How would you fine people get young children into dnd? What house rules would you implement? Any special monsters, spells or backgrounds?
Have you allowed any children playing wizards to have familiars yet? Or do you prefer the term life-link?I got my 7-to-11 children into D&D in the following way:
1) Fully pregenerated characters stats, while the non-stats (e.g. name and description) are added by the children themselves: in other words, all the crunch is on me, all the fluff is on them. This removes the needs for understanding any rule and spend time filling a character sheet before starting to play, without removing the concept of character creation entirely. Then, as soon as they levelled up to 2nd level, they got to also make crunch choices, but by that time they had already played a few times.
I needed a trick with races: I wanted them to choose race as part of designing their characters identity, but I still wanted the stats to be pregenerated and ready to use, so all the pregenerated characters used Human stats, and race was demoted to a cosmetic choice only.
2) Simplified character sheets: http://www.enworld.org/forum/rpgdownloads.php?do=download&downloadid=1415
I wanted the character sheet to have less stuff but more open space, so I removed anything that was non-essential, duplicate, or temporary.
3) No rules explanation until a rule needs to be used. This allows to start playing the game very quickly. The only thing I explained was the role of each character class (only 5 of them were used in the pregens) in the world, so that they could choose the pregen they liked most.
4) Gradual introduction of complications. The first adventure was short (1 session), with straightforward plot, and TotM combat encounters against 1-2 monsters at a time. Then I introduced the idea of investing treasure in upgraded equipment. With the second adventure, they got more freedom in choosing what to do. Then a combat against one monster per PC. Then a more complicated combat with terrain features, which prompted us to start using minis (but no grid, thanks!)... Trying to add ONE complication at a time and its required rules helps a lot. It could be cover, darkness, flying monsters, stealth, etc.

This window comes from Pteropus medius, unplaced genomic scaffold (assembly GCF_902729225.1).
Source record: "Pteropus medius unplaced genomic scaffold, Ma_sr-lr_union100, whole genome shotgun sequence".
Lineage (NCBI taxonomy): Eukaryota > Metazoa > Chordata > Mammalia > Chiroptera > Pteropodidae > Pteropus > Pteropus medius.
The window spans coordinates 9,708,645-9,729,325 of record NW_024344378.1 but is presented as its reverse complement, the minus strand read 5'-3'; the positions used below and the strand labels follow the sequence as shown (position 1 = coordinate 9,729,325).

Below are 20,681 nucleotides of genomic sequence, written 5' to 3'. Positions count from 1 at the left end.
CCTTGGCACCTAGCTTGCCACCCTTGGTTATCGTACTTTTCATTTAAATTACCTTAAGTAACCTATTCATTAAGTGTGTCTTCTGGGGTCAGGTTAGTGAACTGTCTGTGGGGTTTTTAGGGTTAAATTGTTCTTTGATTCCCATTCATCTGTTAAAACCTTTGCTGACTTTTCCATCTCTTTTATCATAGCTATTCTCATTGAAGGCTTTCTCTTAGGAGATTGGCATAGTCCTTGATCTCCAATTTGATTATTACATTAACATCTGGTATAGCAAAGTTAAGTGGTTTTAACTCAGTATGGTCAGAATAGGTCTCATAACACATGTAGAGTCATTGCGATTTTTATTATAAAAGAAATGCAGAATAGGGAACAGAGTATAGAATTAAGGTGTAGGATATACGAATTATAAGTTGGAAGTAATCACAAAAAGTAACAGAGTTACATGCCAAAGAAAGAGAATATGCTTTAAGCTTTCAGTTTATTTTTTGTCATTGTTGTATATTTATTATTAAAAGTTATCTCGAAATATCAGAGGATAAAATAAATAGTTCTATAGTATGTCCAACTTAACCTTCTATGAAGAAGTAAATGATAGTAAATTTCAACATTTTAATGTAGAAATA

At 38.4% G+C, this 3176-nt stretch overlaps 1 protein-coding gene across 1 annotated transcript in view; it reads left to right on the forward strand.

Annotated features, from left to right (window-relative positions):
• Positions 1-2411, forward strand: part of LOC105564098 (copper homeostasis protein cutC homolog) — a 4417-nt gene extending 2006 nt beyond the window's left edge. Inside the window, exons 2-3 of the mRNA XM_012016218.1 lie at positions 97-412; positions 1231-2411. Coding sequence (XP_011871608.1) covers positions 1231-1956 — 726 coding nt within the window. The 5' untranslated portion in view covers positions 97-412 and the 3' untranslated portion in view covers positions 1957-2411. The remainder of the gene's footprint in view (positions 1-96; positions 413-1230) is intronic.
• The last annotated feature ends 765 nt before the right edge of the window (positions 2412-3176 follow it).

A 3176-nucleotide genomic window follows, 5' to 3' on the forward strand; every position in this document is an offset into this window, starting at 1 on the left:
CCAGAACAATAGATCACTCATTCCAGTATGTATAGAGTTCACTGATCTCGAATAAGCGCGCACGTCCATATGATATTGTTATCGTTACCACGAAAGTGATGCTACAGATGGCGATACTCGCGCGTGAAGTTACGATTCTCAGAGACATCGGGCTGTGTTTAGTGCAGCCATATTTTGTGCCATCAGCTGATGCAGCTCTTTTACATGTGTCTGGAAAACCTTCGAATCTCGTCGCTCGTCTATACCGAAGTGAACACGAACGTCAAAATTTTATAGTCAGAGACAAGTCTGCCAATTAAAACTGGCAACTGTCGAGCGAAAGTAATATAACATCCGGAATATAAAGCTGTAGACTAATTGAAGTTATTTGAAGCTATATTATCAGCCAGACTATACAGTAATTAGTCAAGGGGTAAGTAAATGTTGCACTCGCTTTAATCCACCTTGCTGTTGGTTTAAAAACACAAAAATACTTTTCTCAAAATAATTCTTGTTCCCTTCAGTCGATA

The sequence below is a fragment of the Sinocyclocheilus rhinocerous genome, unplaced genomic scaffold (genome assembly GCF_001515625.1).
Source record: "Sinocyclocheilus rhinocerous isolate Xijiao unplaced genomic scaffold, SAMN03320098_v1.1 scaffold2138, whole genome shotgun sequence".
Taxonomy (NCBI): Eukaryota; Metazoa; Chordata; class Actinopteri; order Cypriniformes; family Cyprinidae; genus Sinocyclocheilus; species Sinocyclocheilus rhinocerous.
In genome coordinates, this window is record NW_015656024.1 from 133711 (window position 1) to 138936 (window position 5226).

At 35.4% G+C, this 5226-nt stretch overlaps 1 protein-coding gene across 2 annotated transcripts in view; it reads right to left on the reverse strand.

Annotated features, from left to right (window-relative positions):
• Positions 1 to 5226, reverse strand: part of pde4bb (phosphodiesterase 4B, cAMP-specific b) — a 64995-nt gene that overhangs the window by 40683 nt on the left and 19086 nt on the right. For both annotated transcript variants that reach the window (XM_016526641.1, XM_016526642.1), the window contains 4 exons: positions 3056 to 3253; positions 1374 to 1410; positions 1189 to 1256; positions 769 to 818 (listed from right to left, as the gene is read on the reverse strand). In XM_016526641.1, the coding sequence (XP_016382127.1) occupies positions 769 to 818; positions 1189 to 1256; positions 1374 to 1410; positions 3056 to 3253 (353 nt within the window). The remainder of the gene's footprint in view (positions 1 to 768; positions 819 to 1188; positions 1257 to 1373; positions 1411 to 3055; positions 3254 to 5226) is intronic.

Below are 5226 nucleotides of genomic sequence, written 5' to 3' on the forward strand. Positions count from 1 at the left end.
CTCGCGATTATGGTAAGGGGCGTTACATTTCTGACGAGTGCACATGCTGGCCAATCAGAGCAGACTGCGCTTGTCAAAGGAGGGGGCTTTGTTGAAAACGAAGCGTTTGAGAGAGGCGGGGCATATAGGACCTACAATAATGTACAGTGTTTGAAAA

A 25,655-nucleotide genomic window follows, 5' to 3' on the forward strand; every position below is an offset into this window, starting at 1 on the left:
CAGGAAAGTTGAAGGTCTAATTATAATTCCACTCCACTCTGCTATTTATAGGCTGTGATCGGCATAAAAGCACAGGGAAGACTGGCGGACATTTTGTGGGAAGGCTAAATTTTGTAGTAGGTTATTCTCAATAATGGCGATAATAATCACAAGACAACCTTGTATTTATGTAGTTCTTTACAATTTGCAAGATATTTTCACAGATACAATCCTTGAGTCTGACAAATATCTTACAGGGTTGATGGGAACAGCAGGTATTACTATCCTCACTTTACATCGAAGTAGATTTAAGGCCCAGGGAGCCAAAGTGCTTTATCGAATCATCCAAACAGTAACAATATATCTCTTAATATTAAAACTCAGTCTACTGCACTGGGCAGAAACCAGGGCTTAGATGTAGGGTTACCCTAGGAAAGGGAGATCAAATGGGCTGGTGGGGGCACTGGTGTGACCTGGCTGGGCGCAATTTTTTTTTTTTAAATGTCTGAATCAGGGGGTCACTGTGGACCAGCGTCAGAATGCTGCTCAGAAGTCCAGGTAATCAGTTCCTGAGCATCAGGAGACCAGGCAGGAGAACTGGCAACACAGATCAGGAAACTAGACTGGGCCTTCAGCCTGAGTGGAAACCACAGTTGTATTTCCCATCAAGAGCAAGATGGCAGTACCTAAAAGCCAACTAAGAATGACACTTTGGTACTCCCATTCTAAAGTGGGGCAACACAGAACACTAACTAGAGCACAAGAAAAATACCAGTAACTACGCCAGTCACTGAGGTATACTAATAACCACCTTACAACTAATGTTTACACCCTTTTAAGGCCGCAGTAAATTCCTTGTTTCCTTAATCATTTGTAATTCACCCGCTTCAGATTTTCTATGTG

5) Have some gadget, novelty or multimedia boost added to the game every few sessions if you feel they are getting tired a bit. In their first session it was the character sheet and polyhedral dice, something they've never seen before in other games they played and they were immediately interested into. The character sheet was later expanded with a page for treasure/equipment, and another page with more room for character description, history and social connections, as they grew with the story. Then we added Lego minis, followed up with more Lego bricks constructions to represent obstacles and terrain features. Then we added appropriate music in the background, to change the mood with the adventure scenes. Now we start using action cards to better visualize/remember which spells or abilities they can use, and using what action type. Kids seem to love every new idea being used to expand their gaming experience!
I started my sons at 6 and 8 (and their friends ranging from 7-10) on 4e. I didn't really change anything. We just played it straight. I only did a few things different:How would you fine people get young children into dnd? What house rules would you implement? Any special monsters, spells or backgrounds?
None of them chose to play the Wizard, and the one I had pregenerated did not have the Find Familiar spell known (I chose spells which IMO were the simplest and most iconic such as Magic Missile and Mage Armor). But had one of them chosen the Wizard and later learned the Find Familiar spell, I don't think I would have had problems with that.Have you allowed any children playing wizards to have familiars yet? Or do you prefer the term life-link?